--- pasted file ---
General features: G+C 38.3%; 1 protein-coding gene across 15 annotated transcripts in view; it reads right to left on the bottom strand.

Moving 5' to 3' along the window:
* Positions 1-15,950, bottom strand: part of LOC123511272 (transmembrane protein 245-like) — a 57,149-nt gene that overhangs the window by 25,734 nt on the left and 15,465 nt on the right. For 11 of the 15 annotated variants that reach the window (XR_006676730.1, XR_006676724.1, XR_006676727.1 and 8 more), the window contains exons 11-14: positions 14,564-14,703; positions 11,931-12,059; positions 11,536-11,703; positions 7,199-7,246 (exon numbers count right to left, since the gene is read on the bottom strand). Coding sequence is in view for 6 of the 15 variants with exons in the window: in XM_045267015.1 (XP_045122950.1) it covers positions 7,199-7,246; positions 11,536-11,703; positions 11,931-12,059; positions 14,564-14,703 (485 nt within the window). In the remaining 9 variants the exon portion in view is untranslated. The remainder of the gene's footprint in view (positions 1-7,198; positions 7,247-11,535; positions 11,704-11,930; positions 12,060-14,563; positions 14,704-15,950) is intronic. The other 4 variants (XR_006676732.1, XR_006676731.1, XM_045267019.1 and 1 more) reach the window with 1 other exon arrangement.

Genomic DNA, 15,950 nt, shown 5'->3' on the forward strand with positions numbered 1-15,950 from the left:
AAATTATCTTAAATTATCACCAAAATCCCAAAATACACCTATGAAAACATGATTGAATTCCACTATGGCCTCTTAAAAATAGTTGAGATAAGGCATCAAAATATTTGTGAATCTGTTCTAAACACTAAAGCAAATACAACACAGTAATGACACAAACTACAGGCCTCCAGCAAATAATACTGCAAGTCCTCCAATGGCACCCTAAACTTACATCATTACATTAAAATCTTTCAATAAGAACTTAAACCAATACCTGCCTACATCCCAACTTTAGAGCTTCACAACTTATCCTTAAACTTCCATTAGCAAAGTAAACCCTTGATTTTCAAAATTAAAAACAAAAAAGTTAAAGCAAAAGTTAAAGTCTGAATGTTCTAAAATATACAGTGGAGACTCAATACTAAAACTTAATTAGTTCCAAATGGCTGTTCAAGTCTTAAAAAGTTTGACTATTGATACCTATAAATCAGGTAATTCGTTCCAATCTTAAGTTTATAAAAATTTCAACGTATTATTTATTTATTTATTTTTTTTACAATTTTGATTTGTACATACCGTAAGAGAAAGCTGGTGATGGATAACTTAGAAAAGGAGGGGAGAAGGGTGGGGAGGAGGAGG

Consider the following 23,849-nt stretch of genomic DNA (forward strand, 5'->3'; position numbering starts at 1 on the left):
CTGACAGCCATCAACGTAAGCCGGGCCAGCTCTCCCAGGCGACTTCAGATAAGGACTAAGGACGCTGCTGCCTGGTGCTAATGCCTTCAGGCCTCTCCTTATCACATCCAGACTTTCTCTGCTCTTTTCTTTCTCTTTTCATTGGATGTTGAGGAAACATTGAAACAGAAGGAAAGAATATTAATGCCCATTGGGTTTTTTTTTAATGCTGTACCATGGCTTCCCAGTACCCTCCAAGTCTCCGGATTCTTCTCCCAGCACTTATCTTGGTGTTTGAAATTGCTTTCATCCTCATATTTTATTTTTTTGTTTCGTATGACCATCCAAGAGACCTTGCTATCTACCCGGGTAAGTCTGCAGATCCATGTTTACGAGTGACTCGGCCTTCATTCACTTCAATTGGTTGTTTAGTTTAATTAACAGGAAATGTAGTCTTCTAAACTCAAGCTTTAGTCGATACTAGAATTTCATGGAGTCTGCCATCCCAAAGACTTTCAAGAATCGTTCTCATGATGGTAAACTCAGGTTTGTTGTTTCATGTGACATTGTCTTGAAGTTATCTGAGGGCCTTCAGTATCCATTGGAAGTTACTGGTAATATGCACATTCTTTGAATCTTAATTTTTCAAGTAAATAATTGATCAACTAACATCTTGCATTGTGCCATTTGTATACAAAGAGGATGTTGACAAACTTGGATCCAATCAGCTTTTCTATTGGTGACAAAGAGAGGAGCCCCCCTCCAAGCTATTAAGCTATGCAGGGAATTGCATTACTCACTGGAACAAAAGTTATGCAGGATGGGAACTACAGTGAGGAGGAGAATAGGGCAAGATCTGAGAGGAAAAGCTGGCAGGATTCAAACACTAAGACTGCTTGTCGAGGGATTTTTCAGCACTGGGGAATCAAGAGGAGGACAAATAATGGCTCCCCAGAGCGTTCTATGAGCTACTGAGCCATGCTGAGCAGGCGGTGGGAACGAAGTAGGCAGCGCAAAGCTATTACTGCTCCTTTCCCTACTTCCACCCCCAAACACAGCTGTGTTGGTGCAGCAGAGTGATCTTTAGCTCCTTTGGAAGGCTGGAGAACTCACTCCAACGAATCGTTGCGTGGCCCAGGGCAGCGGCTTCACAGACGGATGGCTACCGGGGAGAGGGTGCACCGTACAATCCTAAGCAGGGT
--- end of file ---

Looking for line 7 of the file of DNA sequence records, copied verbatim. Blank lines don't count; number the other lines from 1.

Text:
CTGACAGCCATCAACGTAAGCCGGGCCAGCTCTCCCAGGCGACTTCAGATAAGGACTAAGGACGCTGCTGCCTGGTGCTAATGCCTTCAGGCCTCTCCTTATCACATCCAGACTTTCTCTGCTCTTTTCTTTCTCTTTTCATTGGATGTTGAGGAAACATTGAAACAGAAGGAAAGAATATTAATGCCCATTGGGTTTTTTTTTAATGCTGTACCATGGCTTCCCAGTACCCTCCAAGTCTCCGGATTCTTCTCCCAGCACTTATCTTGGTGTTTGAAATTGCTTTCATCCTCATATTTTATTTTTTTGTTTCGTATGACCATCCAAGAGACCTTGCTATCTACCCGGGTAAGTCTGCAGATCCATGTTTACGAGTGACTCGGCCTTCATTCACTTCAATTGGTTGTTTAGTTTAATTAACAGGAAATGTAGTCTTCTAAACTCAAGCTTTAGTCGATACTAGAATTTCATGGAGTCTGCCATCCCAAAGACTTTCAAGAATCGTTCTCATGATGGTAAACTCAGGTTTGTTGTTTCATGTGACATTGTCTTGAAGTTATCTGAGGGCCTTCAGTATCCATTGGAAGTTACTGGTAATATGCACATTCTTTGAATCTTAATTTTTCAAGTAAATAATTGATCAACTAACATCTTGCATTGTGCCATTTGTATACAAAGAGGATGTTGACAAACTTGGATCCAATCAGCTTTTCTATTGGTGACAAAGAGAGGAGCCCCCCTCCAAGCTATTAAGCTATGCAGGGAATTGCATTACTCACTGGAACAAAAGTTATGCAGGATGGGAACTACAGTGAGGAGGAGAATAGGGCAAGATCTGAGAGGAAAAGCTGGCAGGATTCAAACACTAAGACTGCTTGTCGAGGGATTTTTCAGCACTGGGGAATCAAGAGGAGGACAAATAATGGCTCCCCAGAGCGTTCTATGAGCTACTGAGCCATGCTGAGCAGGCGGTGGGAACGAAGTAGGCAGCGCAAAGCTATTACTGCTCCTTTCCCTACTTCCACCCCCAAACACAGCTGTGTTGGTGCAGCAGAGTGATCTTTAGCTCCTTTGGAAGGCTGGAGAACTCACTCCAACGAATCGTTGCGTGGCCCAGGGCAGCGGCTTCACAGACGGATGGCTACCGGGGAGAGGGTGCACCGTACAATCCTAAGCAGGGT